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YZ250F Woods Bike - Potential Problems?

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Hey guys, I'm lookin' hard at getting my son a yz250f for primarily harescramble racing and trail riding. He's been on 2-strokes all his life but I think he'll ultimately be most successful on a 4t with the linear power delivery and traction and I think he's ready to get on one now.

The biggest reason the YZ and not a WR is weight. He's 14. He'll be fine with the height and power - he currently rides and has been racing a KTM 200 in 2hr harescrambles and even does fine on my RM250 now and then - but he already struggles a little when things get muddy and after going down a few times has to start picking up the bike. So I'm thinking with the lighter YZ he'll struggle less.

I've been reading up various recent models and I think a new left over '09 or '10 will be cost effective. I'm already pretty confident that I should get the forks/shocks revalved and I'll need to add some armour and handguards.

The thing I'm most worried about was a review of the '10 where the testers commented that it wouldn't be a very good woods bike in the tight sections because the bike wanted to "choke and die" . . .

REVIEW

That sounds like something I definitely don't want. Based on the review "choke and die" and "flameout" are related.

Is this really a big problem? Can someone explain to me what it's about?

Is there a way to reduce or eliminate "flameout"? I seem to remember that more flywheel weight will keep the motor rolling a bit better and reduce flameout . . . am I right about that?

Your feedback is important to me, thanks ahead of time.

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One other thing worth mentioning . . . I'm sure folks have come up with ways to reduce the weight on a WR250, if someone could summarize and conclude if it's really worth tryin it or not, that would also be very helpful.

Thanks!

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If you don't need E-Start, a YZ-F with a WR tranny, upgraded suspension, flywheel, and protection (BB, skid plate, etc) should do the trick. My YZ-F doesn't feel light compared to other enduro machines, but that's a whole other forum topic.

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The WR is the bike to get with E-start. You can take the lights off if necessary. We have YZs and a WR, the YZ is lighter, but without e-start, its less convenient. The gearing options are wide open with the WR. YZs like 13X50 or 51 and are limited to a slow top end in open sections with that gearing. WRs have 13X52 with a wide ratio tranny and can be geared down lower with a larger rear sprocket. Plus the WR is already sprung softly, where the YZ is not. My WR fork has a stiffer spring set and feels like my KTM 300 EXC and is about the same weight.

With that said, I installed a WR tranny in my YZ, and with the light flywheel, it will absolutely fly thru some the gnarliest stuff around and is not limited to top speed. I had the suspension revalved 3 times before we got it right. It is not the weapon for tight, rocky, or for wet riding conditions. The heavier flywheel of the WR is a saving grace in some conditions.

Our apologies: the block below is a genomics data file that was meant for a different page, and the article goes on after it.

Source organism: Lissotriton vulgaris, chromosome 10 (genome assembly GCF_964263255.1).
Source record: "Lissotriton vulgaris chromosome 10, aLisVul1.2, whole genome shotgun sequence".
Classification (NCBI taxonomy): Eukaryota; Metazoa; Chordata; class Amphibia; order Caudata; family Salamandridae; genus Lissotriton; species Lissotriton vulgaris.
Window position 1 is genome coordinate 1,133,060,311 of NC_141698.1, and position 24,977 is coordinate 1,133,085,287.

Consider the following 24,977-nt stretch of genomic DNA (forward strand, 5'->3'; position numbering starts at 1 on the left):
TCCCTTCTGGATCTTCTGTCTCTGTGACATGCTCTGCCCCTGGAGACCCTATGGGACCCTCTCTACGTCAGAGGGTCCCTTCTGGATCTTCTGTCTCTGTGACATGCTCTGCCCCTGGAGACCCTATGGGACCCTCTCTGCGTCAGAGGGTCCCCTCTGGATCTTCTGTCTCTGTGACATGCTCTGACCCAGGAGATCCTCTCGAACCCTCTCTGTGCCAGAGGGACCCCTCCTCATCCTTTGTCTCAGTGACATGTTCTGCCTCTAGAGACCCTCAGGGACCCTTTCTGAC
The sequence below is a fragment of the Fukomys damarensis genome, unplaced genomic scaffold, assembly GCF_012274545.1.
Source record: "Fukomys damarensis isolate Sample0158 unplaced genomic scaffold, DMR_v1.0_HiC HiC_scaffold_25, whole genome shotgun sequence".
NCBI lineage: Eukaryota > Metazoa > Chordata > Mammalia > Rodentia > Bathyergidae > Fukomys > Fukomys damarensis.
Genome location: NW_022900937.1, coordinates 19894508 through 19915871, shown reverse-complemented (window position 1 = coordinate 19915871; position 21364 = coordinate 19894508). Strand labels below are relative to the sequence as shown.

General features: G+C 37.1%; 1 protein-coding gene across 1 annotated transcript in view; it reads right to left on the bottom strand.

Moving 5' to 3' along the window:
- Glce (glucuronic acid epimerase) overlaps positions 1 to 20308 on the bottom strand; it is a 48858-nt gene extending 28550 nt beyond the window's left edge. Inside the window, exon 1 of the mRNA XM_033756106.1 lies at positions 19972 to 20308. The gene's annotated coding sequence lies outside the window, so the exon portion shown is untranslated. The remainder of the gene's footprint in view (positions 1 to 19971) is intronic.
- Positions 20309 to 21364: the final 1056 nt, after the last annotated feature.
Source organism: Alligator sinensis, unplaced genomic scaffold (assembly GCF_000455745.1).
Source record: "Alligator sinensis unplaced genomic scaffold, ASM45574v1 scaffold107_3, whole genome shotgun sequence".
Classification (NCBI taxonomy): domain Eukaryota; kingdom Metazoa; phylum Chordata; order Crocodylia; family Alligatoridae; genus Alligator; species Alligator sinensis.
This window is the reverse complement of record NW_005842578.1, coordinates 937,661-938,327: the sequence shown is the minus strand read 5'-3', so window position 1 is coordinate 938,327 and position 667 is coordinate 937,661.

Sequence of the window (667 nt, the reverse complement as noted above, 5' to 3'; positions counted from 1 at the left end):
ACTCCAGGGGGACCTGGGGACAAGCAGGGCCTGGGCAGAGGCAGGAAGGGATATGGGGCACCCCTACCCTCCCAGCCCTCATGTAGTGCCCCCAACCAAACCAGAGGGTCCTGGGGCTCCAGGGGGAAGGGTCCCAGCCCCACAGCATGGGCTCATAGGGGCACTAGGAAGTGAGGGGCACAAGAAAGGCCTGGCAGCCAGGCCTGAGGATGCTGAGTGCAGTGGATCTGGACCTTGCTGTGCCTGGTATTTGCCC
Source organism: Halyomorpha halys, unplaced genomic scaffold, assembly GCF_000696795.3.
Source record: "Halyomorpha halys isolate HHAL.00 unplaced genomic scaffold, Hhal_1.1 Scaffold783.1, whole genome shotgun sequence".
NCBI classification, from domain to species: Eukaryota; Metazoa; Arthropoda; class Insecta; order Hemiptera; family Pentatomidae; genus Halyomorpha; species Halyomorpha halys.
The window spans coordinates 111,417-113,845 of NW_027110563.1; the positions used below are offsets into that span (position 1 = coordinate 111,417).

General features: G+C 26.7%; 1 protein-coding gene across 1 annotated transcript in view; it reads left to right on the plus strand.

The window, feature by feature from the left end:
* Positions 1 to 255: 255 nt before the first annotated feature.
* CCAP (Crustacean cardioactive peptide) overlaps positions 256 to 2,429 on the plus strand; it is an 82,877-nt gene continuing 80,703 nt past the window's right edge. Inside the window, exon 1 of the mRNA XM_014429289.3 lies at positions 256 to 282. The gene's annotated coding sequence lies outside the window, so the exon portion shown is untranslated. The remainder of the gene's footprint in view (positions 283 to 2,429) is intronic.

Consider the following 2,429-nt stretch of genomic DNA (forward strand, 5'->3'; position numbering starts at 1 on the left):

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I'm not sure about the flame out but I'm sure that proper jetting and a heavier flywheel will solve that problem. A WR is hard to beat in the woods. A lot of guys race YZs in the woods too but with e-start, a kickstand and wide ratio tranny combined with the softer suspension really makes it fun to ride. You can strip it down and put YZ plastics on it plus other little tricks here and there such as lighter aftermarket parts but it's the nimbleness of the ride that makes it feel light. I think it would be cheaper to get a WR and make it lighter than it would to get a YZ and make it woods ready. Plus what ever you can get the best deal on is a big factor as well.

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Yes, a FWW and proper jetting makes the YZ250F a woods tractor. Mine lugs very very low without flame out. JD jetting and air screw setting. FWW keeps it chugging too. Makes it easier to bump start too. Kickstarting a properly jetted bike is easy.

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http://www.thumpertalk.com/forum/showthread.php?t=959364&page=4&highlight=electric+start+2010+yz250f

Check this thread out as a idea. The one real down side about the YZF that I found was that it is a bottom end only motor and doesnt rev out very far. You do alot more shifting then lets say a Kawi. They are super relabile though and work quiet well. I really enjoyed mine but I was just to heavy.

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the YZ250f is an awesome woods bike when set up correctly. Mine has athena big bore, wr gears (3rd, 4th, and 5th), rekluse exp, promoto kickstand, mylar's radiators, and the usual armor. Yamaha motors are very relaible too, short of a flat tire mine has never let me down during a race.

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I just traded my 2008 WR250F in on a new 2011 YZ250F because of the weight factor (the WR250F is 30 pounds more in weight). I did not care for the extra weight of the WR250F for tight riding conditions. The e start is not worth the weight to me and I just don't stall the bike enough to need it. Go sit on a new WR250F and then sit on a new YZ250F and the weight difference is shocking.